While many people consider the development of a comprehensive estate plan a single event, many others realize that it is made up of numerous evolving documents that should be regularly reviewed and updated. In general, financial experts agree that an estate plan should be reviewed every three to five to ensure the accuracy of each document. Outside of regular revisions, the estate plan should be updated after every significant life event.
Families will likely experience different types of life events at different rates. From divorce to the death of a relative, it is wise to review your estate plan when an important event occurs, including:
- A change in marital status: Most commonly, individuals will review their estate plan’s documents after a marriage or divorce. The addition or removal of a spouse can have a dramatic impact on the various elements of the estate plan from the will to the powers of attorney. Without revisions, an unexpected death or incapacitation can throw the plan into chaos.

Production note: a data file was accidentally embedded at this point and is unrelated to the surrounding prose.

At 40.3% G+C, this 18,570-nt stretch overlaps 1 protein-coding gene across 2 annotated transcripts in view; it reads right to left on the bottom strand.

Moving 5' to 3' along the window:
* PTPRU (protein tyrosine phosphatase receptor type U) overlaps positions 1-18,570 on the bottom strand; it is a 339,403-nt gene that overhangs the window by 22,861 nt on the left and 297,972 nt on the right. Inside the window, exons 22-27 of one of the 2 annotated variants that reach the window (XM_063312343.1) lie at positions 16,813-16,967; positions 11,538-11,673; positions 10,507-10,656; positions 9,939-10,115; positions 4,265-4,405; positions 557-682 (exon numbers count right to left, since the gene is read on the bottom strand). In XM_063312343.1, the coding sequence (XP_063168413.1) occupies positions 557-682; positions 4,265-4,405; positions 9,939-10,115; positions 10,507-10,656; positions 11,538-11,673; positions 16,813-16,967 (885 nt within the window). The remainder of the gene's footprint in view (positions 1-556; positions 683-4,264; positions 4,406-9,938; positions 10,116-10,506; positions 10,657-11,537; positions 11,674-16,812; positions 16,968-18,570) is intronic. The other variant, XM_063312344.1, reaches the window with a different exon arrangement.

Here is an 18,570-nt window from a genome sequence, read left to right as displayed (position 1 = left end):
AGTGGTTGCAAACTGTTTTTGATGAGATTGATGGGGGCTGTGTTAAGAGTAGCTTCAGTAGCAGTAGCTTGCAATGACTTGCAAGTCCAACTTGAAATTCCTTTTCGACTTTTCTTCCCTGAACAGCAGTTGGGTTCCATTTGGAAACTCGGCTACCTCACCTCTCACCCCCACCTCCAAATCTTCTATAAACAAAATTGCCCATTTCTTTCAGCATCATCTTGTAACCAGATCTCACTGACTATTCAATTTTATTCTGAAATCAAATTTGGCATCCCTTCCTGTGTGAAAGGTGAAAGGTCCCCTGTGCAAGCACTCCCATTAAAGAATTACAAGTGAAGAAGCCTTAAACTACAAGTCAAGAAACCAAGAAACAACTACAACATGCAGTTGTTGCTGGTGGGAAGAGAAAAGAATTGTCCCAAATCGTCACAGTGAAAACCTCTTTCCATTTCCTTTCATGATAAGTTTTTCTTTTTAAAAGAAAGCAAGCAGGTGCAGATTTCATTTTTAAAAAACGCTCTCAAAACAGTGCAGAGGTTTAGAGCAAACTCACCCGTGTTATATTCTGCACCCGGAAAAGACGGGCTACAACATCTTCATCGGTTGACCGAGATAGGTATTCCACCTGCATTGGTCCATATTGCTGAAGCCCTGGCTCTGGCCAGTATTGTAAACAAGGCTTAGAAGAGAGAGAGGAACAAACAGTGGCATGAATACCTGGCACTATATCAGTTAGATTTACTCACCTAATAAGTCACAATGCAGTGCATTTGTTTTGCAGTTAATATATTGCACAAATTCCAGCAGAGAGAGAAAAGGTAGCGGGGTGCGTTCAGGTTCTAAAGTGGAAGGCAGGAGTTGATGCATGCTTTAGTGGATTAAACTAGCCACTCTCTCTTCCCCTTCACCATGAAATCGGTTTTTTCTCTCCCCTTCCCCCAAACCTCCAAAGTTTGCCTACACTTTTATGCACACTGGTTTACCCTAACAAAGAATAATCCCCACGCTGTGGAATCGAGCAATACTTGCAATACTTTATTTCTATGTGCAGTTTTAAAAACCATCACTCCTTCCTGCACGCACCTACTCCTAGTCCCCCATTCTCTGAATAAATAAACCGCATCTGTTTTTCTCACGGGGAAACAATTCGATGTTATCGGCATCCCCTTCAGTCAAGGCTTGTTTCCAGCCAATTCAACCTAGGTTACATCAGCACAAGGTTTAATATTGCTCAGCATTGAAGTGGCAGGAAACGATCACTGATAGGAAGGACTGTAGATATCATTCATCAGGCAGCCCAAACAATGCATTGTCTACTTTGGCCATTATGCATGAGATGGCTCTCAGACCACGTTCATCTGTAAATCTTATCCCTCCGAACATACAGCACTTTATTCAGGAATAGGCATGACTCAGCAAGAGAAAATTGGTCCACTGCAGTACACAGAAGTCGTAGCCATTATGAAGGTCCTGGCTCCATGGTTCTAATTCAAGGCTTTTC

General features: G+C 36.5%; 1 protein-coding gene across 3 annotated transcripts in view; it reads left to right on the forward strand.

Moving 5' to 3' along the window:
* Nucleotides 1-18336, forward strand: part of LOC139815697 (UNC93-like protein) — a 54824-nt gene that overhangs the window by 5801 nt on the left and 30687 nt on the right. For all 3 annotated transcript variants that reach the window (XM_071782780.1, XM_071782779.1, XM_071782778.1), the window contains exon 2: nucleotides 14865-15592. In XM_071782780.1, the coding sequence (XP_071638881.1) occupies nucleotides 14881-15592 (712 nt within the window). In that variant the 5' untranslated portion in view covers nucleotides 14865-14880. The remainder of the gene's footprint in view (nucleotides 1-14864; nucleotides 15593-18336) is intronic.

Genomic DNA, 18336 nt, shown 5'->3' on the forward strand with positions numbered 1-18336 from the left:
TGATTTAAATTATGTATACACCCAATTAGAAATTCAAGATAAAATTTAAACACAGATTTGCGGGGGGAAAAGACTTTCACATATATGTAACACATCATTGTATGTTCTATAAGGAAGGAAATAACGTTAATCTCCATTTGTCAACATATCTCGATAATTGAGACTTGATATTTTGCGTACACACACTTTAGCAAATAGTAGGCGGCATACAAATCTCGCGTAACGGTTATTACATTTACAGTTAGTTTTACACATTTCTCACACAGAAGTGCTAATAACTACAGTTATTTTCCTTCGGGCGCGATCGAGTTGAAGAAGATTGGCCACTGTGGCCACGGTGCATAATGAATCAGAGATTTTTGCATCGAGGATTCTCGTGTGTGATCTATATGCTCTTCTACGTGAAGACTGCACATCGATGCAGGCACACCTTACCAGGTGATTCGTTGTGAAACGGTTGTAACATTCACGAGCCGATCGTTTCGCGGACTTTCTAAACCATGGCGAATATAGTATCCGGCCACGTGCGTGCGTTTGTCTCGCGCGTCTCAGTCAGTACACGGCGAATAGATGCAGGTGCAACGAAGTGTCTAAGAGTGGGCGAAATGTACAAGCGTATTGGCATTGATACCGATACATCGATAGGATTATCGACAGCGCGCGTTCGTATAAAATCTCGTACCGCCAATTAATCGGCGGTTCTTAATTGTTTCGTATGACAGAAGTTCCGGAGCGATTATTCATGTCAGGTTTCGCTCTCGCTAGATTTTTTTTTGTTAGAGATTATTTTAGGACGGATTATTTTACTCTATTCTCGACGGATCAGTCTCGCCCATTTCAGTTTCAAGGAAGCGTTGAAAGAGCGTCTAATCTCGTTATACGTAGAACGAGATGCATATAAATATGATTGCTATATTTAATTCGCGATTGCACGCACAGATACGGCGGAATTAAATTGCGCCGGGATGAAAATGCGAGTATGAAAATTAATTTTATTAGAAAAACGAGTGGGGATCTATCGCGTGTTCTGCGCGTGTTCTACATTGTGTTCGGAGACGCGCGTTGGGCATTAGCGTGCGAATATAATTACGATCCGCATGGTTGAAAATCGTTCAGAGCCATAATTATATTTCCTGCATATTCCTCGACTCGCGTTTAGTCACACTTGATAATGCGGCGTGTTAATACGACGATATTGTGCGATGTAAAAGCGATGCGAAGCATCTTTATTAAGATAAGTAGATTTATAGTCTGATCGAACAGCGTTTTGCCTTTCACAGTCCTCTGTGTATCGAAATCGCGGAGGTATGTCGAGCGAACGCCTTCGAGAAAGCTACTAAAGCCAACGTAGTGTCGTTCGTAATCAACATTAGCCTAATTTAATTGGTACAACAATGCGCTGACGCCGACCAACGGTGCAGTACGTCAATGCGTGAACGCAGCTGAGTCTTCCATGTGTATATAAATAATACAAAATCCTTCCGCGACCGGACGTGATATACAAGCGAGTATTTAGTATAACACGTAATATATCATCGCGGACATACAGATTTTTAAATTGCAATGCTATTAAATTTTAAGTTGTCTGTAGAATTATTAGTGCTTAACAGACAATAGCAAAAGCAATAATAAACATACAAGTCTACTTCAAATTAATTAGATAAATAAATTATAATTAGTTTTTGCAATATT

- A new child in the family: Whether it is a new birth, an adoption or a child of marriage, an addition to the family is a joyous occasion. Individuals should not wait too long, however, to ensure this child is protected in the estate plan. Usually in a will and minor trust, the child needs to be included to prevent any future misunderstanding or familial debate.
- A death in the estate plan: While many people write their estate plan to include primary beneficiaries, it is rare to include secondary individuals. When an heir, beneficiary, executor or proxy dies, however, it is crucial that a new individual is identified in the various estate planning documents.
After a significant life event, it is wise to discuss your estate plan with an experienced legal professional. Do not hesitate to seek guidance regarding revisions to your will, trust or other documents.